I am feeling a bit nostalgic today because tonight is the beginning of the Fourth Annual WILD Festival. Four years ago, I was a brand new birth advocate. I had just given birth to my second daughter at home with a CPM who was unlicensed in my state, and was more determined than ever to change maternity care for the better! When my second child was born, I was amazed at how my work load had suddenly doubled, but my husband’s stayed the same. WHA??? Mothers needed to be recognized for all they do for their families and communities! I envisioned a weeklong celebration for moms to come out and cut loose at night – a night of comedy, an outdoor concert and “Birth” by Karen Brody. And during the day, come together at the local YWCA to discuss issues that we all faced – getting dad more involved, balancing family and work, remembering to take care of yourself. Somehow, we pulled it off! But right in the middle of planning this fun-fest, two Certified Nurse Midwives were fired, sending our community into crisis mode. Oye.
It amazes me that while we were working to bring women together to celebrate being mothers, we ended up coming together for more upsetting reasons. This idea of bringing women together has long been a weird obsession for me. I am the oldest of four girls, and I am super close with all of three of them. But in my twenties, I was one of those women who had more guy friends as a result of being the victim of bullying by other girls in middle school. You know the story – there have been countless books written on the subject (Queen Bees and Wannabes, Odd Girl Out, Reviving Ophelia, etc.). Why was it that so many women were so nasty to each other? I longed for a sense of community with women like the one I had grown up with, the closeness I had with my sisters. So, when I met my midwife and saw that she was going out into the world on a regular basis to serve women, I was blown away. And all along, she was putting her entire family and livelihood in jeopardy as a result of having no license. Here was a shining example of women supporting women! We need more of this! So began my personal quest for more Wise Women – women who understand that we need to be coming together, not constantly tearing each other down.
Unfortunately, I also grew up a consumate good-girl-people-pleaser who was told that any emotion other than happy was unacceptable. So when I became a birth advocate, I liked the fact that I had found an acceptable way to be angry about something. Here was a system that was mistreating, some would even say abusing women. Damn right I was angry! And when the hospital/physician’s decided to ignore our request for a meeting after the CNMs were fired, we went out in the streets to let the world know that we were not going to be abused and ignored anymore. Quite suddenly, we were getting requests from all over the country to come tell our story. My outrage was being encouraged. Kind of.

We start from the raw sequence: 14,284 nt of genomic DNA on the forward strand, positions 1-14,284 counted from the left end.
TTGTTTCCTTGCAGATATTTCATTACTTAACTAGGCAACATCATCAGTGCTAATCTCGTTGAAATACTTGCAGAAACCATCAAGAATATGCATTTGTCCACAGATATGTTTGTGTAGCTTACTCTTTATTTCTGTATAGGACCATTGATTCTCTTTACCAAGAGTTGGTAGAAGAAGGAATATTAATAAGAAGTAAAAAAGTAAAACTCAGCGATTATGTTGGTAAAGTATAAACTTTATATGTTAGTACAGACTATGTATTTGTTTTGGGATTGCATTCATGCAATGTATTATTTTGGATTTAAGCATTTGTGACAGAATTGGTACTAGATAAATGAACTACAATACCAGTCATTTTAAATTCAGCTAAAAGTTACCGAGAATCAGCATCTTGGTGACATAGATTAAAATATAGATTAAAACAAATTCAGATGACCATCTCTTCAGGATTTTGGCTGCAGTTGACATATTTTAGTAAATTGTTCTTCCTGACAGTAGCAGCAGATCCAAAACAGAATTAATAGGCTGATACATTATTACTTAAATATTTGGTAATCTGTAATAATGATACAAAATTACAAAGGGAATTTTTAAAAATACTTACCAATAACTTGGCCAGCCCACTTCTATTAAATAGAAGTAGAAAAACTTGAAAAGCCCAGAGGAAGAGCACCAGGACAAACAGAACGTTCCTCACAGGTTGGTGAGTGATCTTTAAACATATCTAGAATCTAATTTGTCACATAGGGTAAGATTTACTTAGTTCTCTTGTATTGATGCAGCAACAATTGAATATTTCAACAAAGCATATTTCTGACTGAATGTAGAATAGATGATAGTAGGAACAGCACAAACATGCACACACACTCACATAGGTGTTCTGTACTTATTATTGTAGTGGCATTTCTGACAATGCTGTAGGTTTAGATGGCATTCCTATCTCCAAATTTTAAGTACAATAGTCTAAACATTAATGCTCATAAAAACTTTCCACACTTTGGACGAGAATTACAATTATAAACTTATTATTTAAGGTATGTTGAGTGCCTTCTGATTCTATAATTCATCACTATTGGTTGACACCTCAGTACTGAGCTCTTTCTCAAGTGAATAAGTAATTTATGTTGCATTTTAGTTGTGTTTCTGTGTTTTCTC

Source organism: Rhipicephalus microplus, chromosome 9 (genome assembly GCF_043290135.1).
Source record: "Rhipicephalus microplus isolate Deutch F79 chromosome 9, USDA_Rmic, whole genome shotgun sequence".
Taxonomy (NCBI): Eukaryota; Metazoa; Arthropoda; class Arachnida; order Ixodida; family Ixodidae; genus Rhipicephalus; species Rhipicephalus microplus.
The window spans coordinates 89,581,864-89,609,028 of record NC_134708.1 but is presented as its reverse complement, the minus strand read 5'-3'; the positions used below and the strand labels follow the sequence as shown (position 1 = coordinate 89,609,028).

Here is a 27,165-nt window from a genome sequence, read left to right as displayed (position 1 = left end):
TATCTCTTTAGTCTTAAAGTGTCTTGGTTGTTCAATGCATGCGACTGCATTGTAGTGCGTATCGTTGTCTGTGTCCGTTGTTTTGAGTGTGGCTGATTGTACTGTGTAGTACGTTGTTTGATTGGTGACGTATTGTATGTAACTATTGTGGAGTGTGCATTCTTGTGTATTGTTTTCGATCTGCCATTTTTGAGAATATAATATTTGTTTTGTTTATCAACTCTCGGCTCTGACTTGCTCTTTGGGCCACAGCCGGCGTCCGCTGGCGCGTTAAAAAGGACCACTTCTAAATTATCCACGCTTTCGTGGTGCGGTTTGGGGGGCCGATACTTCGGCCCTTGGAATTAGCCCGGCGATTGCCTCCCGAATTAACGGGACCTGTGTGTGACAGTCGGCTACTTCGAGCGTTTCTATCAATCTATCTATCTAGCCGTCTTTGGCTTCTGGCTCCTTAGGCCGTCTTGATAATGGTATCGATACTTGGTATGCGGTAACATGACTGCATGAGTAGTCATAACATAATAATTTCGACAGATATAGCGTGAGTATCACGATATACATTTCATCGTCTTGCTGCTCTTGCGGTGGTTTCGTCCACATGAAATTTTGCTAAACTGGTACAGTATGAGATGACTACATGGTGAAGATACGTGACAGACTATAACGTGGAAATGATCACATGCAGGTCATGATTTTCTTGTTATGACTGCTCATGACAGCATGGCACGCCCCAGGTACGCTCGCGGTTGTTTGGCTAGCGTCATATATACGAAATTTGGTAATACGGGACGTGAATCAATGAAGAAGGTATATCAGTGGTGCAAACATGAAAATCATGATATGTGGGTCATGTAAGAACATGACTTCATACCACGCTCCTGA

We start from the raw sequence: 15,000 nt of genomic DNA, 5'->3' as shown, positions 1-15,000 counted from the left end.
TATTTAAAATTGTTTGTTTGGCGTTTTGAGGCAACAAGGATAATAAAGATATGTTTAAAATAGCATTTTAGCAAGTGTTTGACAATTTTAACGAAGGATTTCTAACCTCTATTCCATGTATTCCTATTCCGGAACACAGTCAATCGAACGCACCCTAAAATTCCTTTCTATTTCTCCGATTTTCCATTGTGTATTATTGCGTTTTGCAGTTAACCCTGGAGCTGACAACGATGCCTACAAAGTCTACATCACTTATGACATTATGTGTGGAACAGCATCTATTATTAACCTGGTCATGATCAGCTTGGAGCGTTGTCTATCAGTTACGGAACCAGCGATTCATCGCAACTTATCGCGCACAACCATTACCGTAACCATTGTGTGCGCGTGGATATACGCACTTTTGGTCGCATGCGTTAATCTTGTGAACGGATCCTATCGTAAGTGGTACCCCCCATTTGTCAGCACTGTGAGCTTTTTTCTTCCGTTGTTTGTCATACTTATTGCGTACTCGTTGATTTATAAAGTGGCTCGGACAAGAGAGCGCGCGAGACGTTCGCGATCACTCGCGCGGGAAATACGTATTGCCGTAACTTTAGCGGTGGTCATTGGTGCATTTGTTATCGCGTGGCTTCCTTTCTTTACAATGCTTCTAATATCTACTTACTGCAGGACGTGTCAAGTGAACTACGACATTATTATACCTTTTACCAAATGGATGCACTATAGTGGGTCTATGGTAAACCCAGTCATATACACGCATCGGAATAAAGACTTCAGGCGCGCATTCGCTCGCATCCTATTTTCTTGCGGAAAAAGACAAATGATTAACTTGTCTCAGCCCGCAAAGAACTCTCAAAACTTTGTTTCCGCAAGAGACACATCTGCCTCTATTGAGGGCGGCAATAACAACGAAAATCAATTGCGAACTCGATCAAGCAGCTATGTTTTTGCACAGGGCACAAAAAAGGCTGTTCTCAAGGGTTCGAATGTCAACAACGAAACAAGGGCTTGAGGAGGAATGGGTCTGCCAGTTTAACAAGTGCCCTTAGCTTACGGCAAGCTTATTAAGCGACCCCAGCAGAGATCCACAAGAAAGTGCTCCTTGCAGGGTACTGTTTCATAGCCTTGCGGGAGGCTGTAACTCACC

On the one hand, I was being invited to speak out about the fact that midwives were being mistreated, oppressed, and so were the women. But I was also being sent a very different message from the same community – your ‘truth-telling’ is making it uncomfortable for those of us trying to keep our heads down and make a difference. I was hearing the same thing I had been told as a little girl – no one will listen to you if you’re angry. What a load of poo! How is anything going to change if we don’t point out when people are behaving badly? But no one wants to admit their behavior may be hurtful to others. It’s the same reason my kids tell me I’m mean when I point out that they cannot hit each other.
Four years later, after my first foray into public displays of outrage, I am ready to move in a different direction. At times, it feels as if all of my efforts have amounted to very little locally – the midwives in our community are behaving more outrageously toward each other than before; our local organization grew and then shrunk in numbers; we are still getting reports of women being mistreated by providers (including the midwives, yall!). But, I have made some incredible connections in other parts of the country. Places where the midwives WORK TOGETHER! Places where physicians speak highly of other providers! Places where women are able to give birth in the setting of their choice, with the provider of their choice, at their own pace. Places where the providers celebrate their differences and remember that it’s NOT ABOUT THEM. IT’S ABOUT THE WOMEN!
Holy crap! Birth is working in other parts of this country. What happens if we begin shining a huge, happy spotlight on those places?! Won’t women and providers say, “Hey. If they can do it, why can’t we?” So, I am working on a video project with the American Association of Birth Centers Foundation to grow more birth centers:
I am serving on the board of BirthNetwork National, an organization working in communities all over the country to bring professionals and consumers together to promote the Mother Friendly Childbirth Initiative. And I am working on a program aimed at teaching young girls about birth and the amazing power of their bodies.
“Where’s My Midwife?” will continue to be a resource for folks who want to learn about how to protect their access to midwives in their community. We are in the process of taking all the knowledge that we have accumulated in our efforts to increase access to midwifery care and organizing it into a tool-kit that others can use. Having this tool-kit will enable us to help more people in a more efficient way. But I am ready to focus my time and energy on growing more healthy communities. As a dear friend keeps telling me, “You can only lead the willing.”